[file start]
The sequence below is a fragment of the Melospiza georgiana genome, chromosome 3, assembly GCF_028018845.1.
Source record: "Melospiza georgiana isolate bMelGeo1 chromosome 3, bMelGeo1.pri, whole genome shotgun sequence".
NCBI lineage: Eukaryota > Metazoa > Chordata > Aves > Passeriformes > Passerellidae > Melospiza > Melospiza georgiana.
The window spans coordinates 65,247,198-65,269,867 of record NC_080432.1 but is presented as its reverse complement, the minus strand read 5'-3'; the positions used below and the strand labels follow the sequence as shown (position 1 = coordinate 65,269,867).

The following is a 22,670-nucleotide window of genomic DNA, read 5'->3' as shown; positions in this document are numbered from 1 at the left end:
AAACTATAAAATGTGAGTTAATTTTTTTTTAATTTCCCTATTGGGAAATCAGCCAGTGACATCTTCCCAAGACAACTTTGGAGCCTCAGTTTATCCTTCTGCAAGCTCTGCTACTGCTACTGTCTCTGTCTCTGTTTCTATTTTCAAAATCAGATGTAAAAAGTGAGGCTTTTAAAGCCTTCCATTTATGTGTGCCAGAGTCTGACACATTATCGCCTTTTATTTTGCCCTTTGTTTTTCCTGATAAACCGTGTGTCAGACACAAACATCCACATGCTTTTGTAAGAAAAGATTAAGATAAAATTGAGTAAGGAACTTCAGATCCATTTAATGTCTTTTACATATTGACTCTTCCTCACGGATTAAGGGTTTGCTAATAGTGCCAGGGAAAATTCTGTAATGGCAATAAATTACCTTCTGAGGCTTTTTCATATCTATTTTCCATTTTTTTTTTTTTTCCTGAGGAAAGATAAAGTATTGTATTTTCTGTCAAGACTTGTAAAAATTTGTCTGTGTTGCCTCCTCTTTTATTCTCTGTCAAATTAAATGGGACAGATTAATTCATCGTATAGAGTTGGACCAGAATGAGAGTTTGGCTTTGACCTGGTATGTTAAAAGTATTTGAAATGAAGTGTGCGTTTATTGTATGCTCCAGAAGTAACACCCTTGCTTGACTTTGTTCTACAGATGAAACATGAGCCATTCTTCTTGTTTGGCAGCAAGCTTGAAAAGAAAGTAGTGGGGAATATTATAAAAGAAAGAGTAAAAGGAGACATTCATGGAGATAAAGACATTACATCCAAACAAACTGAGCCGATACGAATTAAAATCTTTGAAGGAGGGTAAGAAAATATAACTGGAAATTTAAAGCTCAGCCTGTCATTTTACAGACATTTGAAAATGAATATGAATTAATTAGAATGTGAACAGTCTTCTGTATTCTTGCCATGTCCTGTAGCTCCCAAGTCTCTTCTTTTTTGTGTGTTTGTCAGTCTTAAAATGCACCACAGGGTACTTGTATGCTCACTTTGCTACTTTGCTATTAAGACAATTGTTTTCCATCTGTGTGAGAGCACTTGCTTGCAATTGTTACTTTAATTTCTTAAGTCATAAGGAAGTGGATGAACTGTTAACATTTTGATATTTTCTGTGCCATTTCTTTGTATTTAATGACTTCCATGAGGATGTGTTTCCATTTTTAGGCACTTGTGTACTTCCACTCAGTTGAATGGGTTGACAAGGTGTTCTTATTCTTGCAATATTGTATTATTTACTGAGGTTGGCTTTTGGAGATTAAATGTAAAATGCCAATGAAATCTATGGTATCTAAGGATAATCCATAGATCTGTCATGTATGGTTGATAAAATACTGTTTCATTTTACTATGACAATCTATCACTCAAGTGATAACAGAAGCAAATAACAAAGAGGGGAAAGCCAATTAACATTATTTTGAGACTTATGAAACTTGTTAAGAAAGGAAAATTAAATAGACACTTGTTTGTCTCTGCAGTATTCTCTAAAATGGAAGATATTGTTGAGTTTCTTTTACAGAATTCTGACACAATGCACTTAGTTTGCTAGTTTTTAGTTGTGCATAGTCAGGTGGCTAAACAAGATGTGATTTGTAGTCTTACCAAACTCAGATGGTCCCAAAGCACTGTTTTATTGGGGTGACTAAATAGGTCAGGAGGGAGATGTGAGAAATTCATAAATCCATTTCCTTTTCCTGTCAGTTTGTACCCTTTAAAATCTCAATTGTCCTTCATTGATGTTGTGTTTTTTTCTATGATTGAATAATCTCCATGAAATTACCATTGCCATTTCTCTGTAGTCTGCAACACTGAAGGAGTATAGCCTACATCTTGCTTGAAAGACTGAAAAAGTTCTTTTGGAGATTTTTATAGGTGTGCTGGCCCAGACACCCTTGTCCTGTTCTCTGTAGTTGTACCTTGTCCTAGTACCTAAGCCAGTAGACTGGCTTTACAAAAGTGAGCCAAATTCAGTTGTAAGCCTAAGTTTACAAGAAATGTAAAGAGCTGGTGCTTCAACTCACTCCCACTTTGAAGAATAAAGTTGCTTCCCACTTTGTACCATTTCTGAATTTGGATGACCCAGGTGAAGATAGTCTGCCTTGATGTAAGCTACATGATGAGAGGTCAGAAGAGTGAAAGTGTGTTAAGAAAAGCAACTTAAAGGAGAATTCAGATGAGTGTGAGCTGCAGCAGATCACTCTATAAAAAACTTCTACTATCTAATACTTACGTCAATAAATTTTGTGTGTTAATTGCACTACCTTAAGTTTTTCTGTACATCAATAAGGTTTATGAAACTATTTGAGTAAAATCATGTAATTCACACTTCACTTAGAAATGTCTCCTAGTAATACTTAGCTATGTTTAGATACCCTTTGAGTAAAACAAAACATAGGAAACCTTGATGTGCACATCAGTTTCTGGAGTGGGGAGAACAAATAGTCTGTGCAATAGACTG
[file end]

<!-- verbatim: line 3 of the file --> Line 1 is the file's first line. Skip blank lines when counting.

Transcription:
NCBI lineage: Eukaryota > Metazoa > Chordata > Aves > Passeriformes > Passerellidae > Melospiza > Melospiza georgiana.